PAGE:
October 30, 2014
Joel Hard, Deputy Director
National Park Service, Alaska Region
240 W 5th Ave., Suite 236
Anchorage, AK 99501
RE: Hunting and Trapping regulations in Alaska National Preserves
Dear Deputy Director Hard,
The Alaska Wildlife Alliance Mission Statement
The Alaska Wildlife Alliance is a non-profit organization committed to the conservation and protection of Alaska’s wildlife. We promote the integrity, beauty, and stability of Alaska’s ecosystems, support true subsistence hunting, and recognize the intrinsic value of wildlife. The AWA works to achieve and maintain balanced ecosystems in Alaska managed with the use of sound science to preserve wildlife for present and future generations.
The Alaska Wildlife Alliance fully supports your proposals to ban spotlighting and killing of bears in dens, killing wolves and bears with dependent young, and baiting and killing brown bears on preserve lands in Alaska managed by the National Park Service.
We feel that the state of Alaska’s misguided “intensive management” policies have gone way too far promoting the brutal, wanton killing of wolves, and brown and black bears on both state and federal lands. We thank you for your proposals to end these practices on some federally managed lands.
Such targeted killing of top predators ignores the resulting long-term and possibly irreversible negative impacts on entire ecosystems. No doubt these IM programs will eventually have a detrimental effect on the very species – primarily moose and caribou – which they seek to increase for the benefit of hunters.
The simplistic management equation “fewer predators equal more moose and caribou for hunters” also conveniently ignores other important factors. Ongoing increases in harvest limits, increased access to remote areas, and habitat reduction, among other factors, can easily lead to overharvest by the most efficient hunters: humans.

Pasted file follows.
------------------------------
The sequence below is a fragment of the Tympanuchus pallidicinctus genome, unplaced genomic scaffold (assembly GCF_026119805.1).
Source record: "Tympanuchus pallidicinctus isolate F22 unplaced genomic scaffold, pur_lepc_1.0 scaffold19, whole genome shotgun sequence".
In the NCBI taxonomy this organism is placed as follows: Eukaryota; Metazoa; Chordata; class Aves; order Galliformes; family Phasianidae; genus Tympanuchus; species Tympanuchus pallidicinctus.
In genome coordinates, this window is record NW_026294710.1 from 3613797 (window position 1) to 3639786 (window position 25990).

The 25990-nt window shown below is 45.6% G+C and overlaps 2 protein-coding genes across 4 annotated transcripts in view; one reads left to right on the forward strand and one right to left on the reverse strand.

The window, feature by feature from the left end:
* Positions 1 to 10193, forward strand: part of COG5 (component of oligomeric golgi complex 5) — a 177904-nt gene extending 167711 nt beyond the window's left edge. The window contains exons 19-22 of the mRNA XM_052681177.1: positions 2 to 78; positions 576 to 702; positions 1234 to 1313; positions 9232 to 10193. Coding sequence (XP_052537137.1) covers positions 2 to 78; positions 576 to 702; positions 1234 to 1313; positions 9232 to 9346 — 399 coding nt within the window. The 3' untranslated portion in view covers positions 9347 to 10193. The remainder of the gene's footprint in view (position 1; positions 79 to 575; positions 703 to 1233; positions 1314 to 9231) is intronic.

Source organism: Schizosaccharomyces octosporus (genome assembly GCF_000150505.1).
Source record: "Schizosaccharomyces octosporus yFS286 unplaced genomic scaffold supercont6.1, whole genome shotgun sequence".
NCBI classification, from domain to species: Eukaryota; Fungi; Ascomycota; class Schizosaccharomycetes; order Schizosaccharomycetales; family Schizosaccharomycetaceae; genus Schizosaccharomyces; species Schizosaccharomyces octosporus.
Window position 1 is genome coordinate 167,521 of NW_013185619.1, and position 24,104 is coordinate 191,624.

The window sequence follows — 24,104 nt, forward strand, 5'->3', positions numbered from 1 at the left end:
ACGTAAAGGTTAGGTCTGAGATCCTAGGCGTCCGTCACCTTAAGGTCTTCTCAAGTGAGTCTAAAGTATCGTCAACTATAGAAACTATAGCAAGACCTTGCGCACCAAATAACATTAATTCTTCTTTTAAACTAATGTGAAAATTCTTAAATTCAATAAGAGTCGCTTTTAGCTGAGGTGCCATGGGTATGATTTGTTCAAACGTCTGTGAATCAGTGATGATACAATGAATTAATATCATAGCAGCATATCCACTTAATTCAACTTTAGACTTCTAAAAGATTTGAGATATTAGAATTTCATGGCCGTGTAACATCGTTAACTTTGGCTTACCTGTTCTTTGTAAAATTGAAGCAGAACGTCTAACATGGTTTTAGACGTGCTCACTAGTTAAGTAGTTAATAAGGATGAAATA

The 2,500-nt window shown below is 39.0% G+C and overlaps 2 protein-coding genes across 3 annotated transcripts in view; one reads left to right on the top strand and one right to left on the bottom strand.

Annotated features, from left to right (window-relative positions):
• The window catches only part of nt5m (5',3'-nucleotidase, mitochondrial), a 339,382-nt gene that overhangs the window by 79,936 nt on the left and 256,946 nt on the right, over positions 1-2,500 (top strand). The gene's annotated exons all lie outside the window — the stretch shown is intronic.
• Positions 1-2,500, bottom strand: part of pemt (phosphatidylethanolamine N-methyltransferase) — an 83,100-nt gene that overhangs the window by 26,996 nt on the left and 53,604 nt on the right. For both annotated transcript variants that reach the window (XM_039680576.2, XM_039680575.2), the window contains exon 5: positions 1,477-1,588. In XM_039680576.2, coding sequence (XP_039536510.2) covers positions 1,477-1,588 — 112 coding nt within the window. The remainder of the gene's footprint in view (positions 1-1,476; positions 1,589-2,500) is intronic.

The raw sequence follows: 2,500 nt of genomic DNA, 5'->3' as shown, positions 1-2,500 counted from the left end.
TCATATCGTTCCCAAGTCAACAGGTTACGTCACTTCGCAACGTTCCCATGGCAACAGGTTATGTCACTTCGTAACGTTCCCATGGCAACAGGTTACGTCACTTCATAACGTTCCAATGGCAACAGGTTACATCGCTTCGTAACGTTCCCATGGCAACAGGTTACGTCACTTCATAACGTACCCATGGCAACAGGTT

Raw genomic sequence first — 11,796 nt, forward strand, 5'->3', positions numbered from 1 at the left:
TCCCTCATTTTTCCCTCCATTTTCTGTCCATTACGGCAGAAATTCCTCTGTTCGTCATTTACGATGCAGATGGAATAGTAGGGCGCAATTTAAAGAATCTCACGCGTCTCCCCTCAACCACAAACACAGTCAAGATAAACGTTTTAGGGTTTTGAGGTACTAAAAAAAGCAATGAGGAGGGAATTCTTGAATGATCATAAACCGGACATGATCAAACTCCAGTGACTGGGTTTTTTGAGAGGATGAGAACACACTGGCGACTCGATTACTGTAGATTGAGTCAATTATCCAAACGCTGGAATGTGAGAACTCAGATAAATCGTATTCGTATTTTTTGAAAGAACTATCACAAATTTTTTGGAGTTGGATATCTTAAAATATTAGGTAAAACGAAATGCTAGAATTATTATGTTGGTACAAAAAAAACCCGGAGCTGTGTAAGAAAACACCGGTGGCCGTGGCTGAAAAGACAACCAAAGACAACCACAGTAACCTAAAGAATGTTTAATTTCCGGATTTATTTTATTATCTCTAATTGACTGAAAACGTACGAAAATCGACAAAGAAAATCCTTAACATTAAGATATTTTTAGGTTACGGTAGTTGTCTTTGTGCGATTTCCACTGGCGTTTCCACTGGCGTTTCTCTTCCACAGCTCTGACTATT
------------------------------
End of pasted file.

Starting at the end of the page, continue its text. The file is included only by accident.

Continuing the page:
In addition, “spotlighting” to kill bears in their dens, or using human-food bait to lure the bruins to snare sets or a camouflaged shooter should not be called “sport” hunting” at all. It is just killing. The same is true of shooting wolves with dependent pups and bear sows with dependent cubs. This is not “sporthunting,” it is killing for the sake of killing.
The NPS is directed by Congress to protect natural and healthy populations of wildlife. Manipulation of wildlife populations to benefit other species (such as those being hunted) is specifically prohibited in the NPS Management Policies, which states: “The Service does not engage in activities to reduce the numbers of native species for the purpose of increasing the numbers of harvested species (i.e., predator control), nor does the Service permit others to do so on lands managed by the National Park Service.”
Only about 14 percent – a tiny minority – of Alaskans hold hunting licenses. Meanwhile, hundreds of thousands of visitors, spending millions of dollars, come to Alaska each year with the hope of seeing a wild wolf or bear. Everyone – Alaskans and visitors alike – should have an opportunity to enjoy the magnificent wildlife that inhabits Alaska’s preserves, not just a few hunters looking for a quick and easy target.
Thank you for proposing these common sense conservation policies. We urge the NPS to adopt these proposed regulations.
Thank you for considering our comments.
Edward A Schmitt
Co-Director, Alaska Wildlife Alliance